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Policing protests tips Hamilton County Sheriff's Office over budget

Posted at 3:40 PM, Jun 05, 2020
and last updated 2020-06-05 21:25:00-04

HAMILTON COUNTY — Just as the Hamilton County Sheriff's Office went over-budget on policing protests, it was awarded unrelated funds from the Department of Justice.

Deputies for the Hamilton County Sheriff’s Department worked a total of 3,731 overtime hours between May 29 — the first day large protests against police brutality appeared Downtown — and June 5, according to Lt. David Daugherty.

Daugherty told WCPO the overtime costs would likely tip the department over its budget, so its leaders will have to ask Hamilton County to help cover the cost. The price tag will rise as another large group of deputies works overtime Saturday and Sunday.

Like security for the Tensing trial or recovering from a natural disaster like the Symmes Township tornadoes, Daugherty said, "these are unexpected expenses. That will happen."

Only two days before the overtime costs were announced, the Hamilton County Sheriff’s office was informed they would be receiving $1,250,000 from the Department of Justice to hire 10 new deputies.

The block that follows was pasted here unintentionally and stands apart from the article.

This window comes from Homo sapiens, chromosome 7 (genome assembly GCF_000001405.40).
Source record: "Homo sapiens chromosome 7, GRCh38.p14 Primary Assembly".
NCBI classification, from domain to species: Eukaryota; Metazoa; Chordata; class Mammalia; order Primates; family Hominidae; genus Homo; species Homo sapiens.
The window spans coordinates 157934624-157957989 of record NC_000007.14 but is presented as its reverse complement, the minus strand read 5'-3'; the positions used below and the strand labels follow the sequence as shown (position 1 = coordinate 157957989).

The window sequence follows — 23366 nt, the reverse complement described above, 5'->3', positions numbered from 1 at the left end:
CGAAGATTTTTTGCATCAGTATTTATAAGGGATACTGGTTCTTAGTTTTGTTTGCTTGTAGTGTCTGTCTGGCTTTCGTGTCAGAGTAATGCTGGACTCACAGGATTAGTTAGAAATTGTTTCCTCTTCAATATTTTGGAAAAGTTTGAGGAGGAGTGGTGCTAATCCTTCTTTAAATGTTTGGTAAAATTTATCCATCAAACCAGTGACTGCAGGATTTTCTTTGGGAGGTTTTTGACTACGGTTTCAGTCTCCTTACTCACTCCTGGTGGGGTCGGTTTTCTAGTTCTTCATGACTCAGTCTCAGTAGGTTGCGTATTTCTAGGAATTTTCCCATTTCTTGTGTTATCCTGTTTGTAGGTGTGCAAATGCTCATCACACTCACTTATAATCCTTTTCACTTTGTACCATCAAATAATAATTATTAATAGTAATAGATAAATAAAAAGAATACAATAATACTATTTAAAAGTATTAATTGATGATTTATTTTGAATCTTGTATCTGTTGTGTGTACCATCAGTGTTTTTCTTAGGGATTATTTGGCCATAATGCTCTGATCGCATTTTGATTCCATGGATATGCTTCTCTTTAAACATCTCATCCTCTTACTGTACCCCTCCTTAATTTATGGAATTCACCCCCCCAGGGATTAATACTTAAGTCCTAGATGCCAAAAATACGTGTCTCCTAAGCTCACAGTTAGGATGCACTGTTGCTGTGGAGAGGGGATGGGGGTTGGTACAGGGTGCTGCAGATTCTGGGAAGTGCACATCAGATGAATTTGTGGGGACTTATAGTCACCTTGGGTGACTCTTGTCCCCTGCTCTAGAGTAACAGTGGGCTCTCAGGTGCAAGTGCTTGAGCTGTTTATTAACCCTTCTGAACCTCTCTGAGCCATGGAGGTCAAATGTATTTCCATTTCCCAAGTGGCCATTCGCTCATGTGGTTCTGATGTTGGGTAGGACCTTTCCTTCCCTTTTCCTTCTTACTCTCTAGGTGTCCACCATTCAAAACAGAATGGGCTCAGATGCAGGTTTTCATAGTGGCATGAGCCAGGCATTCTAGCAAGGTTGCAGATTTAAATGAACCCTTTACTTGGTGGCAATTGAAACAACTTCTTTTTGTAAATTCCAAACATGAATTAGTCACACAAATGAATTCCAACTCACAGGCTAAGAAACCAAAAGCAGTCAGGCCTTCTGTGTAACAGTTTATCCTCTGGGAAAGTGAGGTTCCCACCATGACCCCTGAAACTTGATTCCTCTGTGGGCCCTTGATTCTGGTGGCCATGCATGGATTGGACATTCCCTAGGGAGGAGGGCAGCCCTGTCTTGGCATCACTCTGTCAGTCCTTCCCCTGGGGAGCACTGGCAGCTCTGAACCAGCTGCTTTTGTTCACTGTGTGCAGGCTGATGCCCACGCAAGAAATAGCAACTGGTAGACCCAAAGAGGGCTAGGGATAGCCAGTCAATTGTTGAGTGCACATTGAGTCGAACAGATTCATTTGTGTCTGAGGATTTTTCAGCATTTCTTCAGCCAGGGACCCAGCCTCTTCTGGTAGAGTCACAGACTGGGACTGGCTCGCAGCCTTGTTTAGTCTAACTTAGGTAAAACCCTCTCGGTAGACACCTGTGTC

The US attorney for the Southern District of Ohio, David M. DeVillers, announced Wednesday that the Hamilton County Sheriff’s Office is one of 15 local and state law enforcement agencies being awarded more than $18 million in funding through the Department of Justice. Altogether, these agencies will hire an additional 134 full-time law enforcement officers.

Departments submitted applications for the funding well before the spark in protests against police brutality that have swept the nation, Southwestern Ohio included. According to a news release, applicants were required to identify a specific “crime and disorder problem focus area” and explain how the funding will be used to implement “community policing approaches” to that focus area.

Of the list of cities and departments, Cincinnati received the most funding by far — $10,750,000 to hire 86 new officers. The second most awarded was the Ohio State Highway Patrol, which got $1,281,658 to hire five troopers.

It is still unclear how many overtime hours have been worked by the Cincinnati Police Department.